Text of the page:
Fully autonomous self-driving cars are still not for sale, but don’t let that fool you into thinking that interest or research has cooled off. Self-driving vehicles are a challenge for a number of reasons: Technologically, in terms of social acceptance, and from a regulatory perspective. While some evangelists who thought these problems would have been solved by now are having to revise their optimism, things are clearly headed in the right direction — even if there have certainly been some setbacks along the way.
It’s all about electrification
Rising customer demand and increased government emphasis and regulation have meant electrification has gained considerable momentum over the past few years. Don’t expect that to slow down, either. According to the World Economic Forum, electric car registrations increased 41% in 2020 despite a 16% decline in overall car sales across the world. The ramping up of EVs can be seen in the United States, Europe, and China, the three biggest car markets globally — with China remaining the leading EV market.
In a world increasingly focused on sustainability, mass adoption of electric vehicles could potentially cut emissions around the world by more than one third by 2030, according to the International Energy Agency (IEA). In total, there are more than 11 million electric vehicles registered on the road, roughly equivalent to the populations of New York and Los Angeles combined.
With countries including Sweden and Israel testing custom roads that charge vehicles’ batteries as they drive over them, the process of charging electric vehicles should get easier, too. That would be a major bottleneck solved.
A.I. is making the way cars get around smarter, but so too is the in-car experience changing. And not just because the dashboard now increasingly features gorgeous Tesla-style tablets. Affective computing company Affectiva is one of several companies working on in-cabin sensing to analyze what is happening inside the vehicle. That could mean using cameras and sensors to detect when a driver is tired or distracted, alerting if a child is left behind, or simply analyzing who is in the car and offering up personalized entertainment accordingly.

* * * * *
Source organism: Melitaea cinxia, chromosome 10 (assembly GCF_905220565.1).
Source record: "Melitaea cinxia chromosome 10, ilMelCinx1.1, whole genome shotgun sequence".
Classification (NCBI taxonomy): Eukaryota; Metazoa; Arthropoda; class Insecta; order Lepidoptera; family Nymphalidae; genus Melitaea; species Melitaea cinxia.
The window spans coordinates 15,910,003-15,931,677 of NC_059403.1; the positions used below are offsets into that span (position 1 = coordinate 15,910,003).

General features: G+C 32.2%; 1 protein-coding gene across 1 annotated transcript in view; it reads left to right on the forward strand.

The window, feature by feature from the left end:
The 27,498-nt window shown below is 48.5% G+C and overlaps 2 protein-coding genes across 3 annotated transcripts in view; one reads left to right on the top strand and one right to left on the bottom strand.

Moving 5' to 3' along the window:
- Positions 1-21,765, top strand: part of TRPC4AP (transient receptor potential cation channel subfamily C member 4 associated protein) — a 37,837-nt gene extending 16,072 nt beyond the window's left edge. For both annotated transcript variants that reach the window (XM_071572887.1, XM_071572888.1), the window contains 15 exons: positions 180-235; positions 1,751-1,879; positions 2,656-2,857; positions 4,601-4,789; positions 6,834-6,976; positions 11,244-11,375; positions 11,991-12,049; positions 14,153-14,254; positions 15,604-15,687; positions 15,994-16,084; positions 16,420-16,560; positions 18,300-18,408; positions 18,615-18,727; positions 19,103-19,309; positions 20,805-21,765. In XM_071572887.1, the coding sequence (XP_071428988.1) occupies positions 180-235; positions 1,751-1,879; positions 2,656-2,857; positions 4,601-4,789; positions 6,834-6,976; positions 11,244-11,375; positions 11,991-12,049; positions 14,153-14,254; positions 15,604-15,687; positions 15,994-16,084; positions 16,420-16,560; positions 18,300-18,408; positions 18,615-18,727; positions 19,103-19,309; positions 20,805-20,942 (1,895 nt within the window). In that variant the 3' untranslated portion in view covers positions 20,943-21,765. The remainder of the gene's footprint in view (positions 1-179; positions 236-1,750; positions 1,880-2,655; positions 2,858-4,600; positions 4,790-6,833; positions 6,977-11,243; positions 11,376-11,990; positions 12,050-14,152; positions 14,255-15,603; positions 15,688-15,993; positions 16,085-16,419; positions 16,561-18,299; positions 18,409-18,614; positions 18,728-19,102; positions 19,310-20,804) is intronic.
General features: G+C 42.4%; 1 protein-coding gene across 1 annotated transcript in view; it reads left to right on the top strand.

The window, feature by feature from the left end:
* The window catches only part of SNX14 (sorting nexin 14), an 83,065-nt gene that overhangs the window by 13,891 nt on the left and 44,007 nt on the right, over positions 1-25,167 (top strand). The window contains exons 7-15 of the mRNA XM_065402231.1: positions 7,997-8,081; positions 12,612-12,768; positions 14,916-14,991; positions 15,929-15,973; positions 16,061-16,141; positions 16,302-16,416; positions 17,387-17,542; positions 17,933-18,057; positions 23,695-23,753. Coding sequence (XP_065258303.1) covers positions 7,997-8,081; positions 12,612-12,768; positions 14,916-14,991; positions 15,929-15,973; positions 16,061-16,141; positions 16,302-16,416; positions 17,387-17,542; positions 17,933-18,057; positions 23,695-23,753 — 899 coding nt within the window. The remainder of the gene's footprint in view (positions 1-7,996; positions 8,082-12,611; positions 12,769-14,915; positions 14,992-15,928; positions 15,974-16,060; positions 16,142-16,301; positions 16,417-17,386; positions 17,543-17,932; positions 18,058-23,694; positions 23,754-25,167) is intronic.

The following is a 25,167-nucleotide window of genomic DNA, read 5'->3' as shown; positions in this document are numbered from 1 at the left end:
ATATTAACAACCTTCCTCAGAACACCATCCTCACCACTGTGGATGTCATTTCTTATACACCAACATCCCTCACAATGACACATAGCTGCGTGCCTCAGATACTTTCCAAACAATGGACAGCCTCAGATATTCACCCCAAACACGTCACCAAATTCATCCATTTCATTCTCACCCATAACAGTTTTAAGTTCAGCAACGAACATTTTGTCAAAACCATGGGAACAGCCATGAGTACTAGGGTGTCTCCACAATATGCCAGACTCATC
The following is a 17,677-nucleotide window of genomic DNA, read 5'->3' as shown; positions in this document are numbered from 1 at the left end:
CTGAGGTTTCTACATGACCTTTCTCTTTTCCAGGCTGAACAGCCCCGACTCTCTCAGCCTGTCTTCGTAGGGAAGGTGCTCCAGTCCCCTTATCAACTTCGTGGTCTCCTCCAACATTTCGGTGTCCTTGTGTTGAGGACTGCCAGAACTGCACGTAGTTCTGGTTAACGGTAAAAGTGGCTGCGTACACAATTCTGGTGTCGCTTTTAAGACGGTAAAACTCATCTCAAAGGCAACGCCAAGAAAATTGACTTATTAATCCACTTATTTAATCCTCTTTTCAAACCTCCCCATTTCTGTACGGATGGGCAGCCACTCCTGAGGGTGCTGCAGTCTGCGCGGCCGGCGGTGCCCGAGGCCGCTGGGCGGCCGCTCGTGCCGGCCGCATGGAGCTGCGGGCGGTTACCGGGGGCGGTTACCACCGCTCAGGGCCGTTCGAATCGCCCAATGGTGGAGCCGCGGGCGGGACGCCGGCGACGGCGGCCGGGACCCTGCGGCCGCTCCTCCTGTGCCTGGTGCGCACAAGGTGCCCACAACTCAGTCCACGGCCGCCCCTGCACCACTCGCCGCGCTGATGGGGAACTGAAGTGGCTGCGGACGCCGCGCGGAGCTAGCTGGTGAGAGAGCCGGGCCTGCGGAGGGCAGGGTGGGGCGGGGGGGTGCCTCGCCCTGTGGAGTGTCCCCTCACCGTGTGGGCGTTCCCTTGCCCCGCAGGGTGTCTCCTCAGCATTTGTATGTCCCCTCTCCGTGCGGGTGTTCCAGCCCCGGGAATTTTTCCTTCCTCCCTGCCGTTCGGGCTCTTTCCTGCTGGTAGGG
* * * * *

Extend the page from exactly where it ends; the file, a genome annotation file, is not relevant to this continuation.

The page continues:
Meanwhile, companies like Envisics are building headset-free, in-car holography systems that can give drivers augmented reality HUD tech on their windshield that compares to the technology usually found in fighter jets or commercial aircraft. Innovations such as this can provide contextual information about the road during journeys.
A recent crowdsourced, lidar-based research project adds another twist on this by promising to give every car on the road X-ray vision. Until fully autonomous cars are widespread (and, even then, for entertainment reasons) this technology will help define the future of road vehicles. Not that every vehicle is to be found on the road, of course.
Flying cars have been promised for decades — to the point that their mythical status was the subject of an hilarious (and, language-wise, NSFW) short film by Clerks director Kevin Smith. But here in 2021, they’re certainly not quite as science fiction as they once were.
The New York Timeshas likened the rise (no pun intended) of flying car startups to the trajectory of autonomous vehicles, “from the enormous ambition to the multi-billion-dollar investments to the cutthroat corporate competition, including a high-profile lawsuit alleging intellectual property theft. It also recreates the enormous hype.” This hype, and some impressive technological advances, mean that they’re now raking in no shortage of capital from enthusiastic investors.
Bloomberg recently reported on how “airlines plan to plow billions into flying taxis.” For a glimpse at some of the big names and most exciting projects in this space, check out our roundup here.